Syrian government forces have launched military assaults in different parts of the country, activists said, as Russia said Damascus was making "a lot of mistakes" in handling the unrest sweeping the country.
Opposition activists on Wednesday said army troops shelled three neighbourhoods in central city of Homs, a day after at least 14 people were killed in heavy bombardment.
The districts under attack, al-Qosour, al-Khalidiya and al-Bayada, are located next to each other in northern Homs.
Hadi al-Abdallah of the Syrian Revolution General Commission activist network said that the neighbourhoods are crowded with people who fled Bab Amr, the neighbourhood that government troops took over from opposition fighters after a fierce offensive last month.
Also on Wednesday, two large suburbs of Damascus came under heavy tank bombardment following renewed attacks by opposition fighters on forces loyal to President Bashar al-Assad.
Artillery and anti-aircraft gun barrages hit the suburbs of Harasta and Irbin, retaken from rebels by Assad's forces two months ago, and army helicopters were heard flying over the area, on the eastern edge of the capital, the activists said.
Elsewhere, opposition fighters fled the eastern Syrian city of Deir al-Zor in the face of a fierce army assault.
"Tanks entered residential neighbourhoods, especially in southeastern areas of Deir al-Zor. The Free Syrian Army pulled out to avoid a civilian massacre," a statement by the Deir al-Zor Revolution Committees Union said on Tuesday.
Activist Osama Mansour said the fighters lacked guns and ammunition.
"They knew they could not hold control of the neighbourhoods, so they decided to stop fighting, knowing that the regime would bring in heavy weapons and kill many civilians,'' Mansour said.
The lightly-armed Free Syrian Army retreated across the country in recent weeks, with the army using heavy armour to chase them from towns and cities.
But as Assad made advances on the ground, he appeared to suffer a setback on the diplomatic front, with key-ally Moscow adopting a new, sharper tone after months of publicly standing by his government.
"We believe the Syrian leadership reacted wrongly to the first appearance of peaceful protests and ... is making very many mistakes," Sergei Lavrov, the Russian foreign minister, told local radio station Kommersant-FM.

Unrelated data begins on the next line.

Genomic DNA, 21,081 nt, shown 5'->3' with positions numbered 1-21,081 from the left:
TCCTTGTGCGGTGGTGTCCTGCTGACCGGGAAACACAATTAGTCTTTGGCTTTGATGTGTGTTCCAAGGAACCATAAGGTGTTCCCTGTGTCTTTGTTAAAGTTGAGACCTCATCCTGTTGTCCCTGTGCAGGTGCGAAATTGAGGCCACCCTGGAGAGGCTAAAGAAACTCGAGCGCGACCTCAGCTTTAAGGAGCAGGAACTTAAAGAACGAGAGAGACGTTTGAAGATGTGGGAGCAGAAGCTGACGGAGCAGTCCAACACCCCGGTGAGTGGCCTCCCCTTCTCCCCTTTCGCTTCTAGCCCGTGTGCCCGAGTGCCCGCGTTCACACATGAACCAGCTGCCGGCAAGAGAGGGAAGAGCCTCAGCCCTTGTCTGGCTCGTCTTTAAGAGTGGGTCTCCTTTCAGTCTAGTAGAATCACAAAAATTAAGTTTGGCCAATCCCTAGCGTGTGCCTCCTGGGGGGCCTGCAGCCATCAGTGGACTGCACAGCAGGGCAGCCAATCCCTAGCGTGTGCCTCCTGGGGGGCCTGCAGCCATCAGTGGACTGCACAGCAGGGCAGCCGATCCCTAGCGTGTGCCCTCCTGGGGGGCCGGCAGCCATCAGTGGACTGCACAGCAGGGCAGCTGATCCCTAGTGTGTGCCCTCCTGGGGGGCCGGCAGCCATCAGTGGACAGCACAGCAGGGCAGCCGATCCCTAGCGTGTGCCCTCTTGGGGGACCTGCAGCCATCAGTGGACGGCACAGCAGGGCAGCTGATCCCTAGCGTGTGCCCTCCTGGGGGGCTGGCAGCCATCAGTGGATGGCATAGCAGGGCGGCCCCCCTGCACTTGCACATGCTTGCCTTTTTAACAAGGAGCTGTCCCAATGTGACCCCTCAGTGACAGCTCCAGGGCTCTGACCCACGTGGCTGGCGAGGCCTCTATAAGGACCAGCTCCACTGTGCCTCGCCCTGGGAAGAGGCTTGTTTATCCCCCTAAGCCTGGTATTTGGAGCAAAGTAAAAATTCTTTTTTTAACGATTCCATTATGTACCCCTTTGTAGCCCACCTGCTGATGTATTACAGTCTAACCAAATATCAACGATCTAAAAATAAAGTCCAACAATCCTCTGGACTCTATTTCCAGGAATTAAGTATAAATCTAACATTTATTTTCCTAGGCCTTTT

"This, unfortunately, has in many ways led the conflict to reach such a severe stage."
Lavrov also spoke of a "future transition" period for Syria but continued to reject calls from most Western and Arab states for Assad to resign, saying this was "unrealistic".
It was not immediately clear if the change in language would translate into a tangible difference in the way the divided international community might deal with the crisis.
In a bid to win Russian and Chinese support, France has watered down a proposed UN Security Council statement calling on the Syrian government and the opposition to immediately implement proposals by international envoy Kofi Annan to end the year-long bloodshed.
The original draft presidential statement would have called on the council to review implementation of Annan's six-point proposal in seven days and consider "further measures'' - which could include sanctions or military action - if there was not sufficient progress.
However, a revised draft circulated late on Tuesday and obtained by the Associated Press news agency drops this threat and instead asks Annan to update the council regularly on the progress of his mission.
Opposition fighters 'abuses'
The uprising against Assad started in March 2011. His security forces quickly cracked down on dissent, attacking protesters with tanks, snipers and pro-regime thugs.
The UN says more than 8,000 people have been killed, many of them unarmed protesters.
The conflict has grown more militarised as many in the opposition have taken up arms to protect their towns and attack regime forces.
On Tuesday, Human Rights Watch (HRW), an international human rights group, accused opposition rebels of kidnapping, torturing and executing members of the security forces, pro-government armed gangs and other government supporters.
HRW called on Syrian political opposition leaders to condemn the abuses.
"The Syrian government's brutal tactics cannot justify abuses by armed opposition groups,'' Sarah Leah Whitson, the Middle East director at HRW, said
"Opposition leaders should make it clear to their followers that they must not torture, kidnap, or execute under any circumstances.''
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|William A. Cook|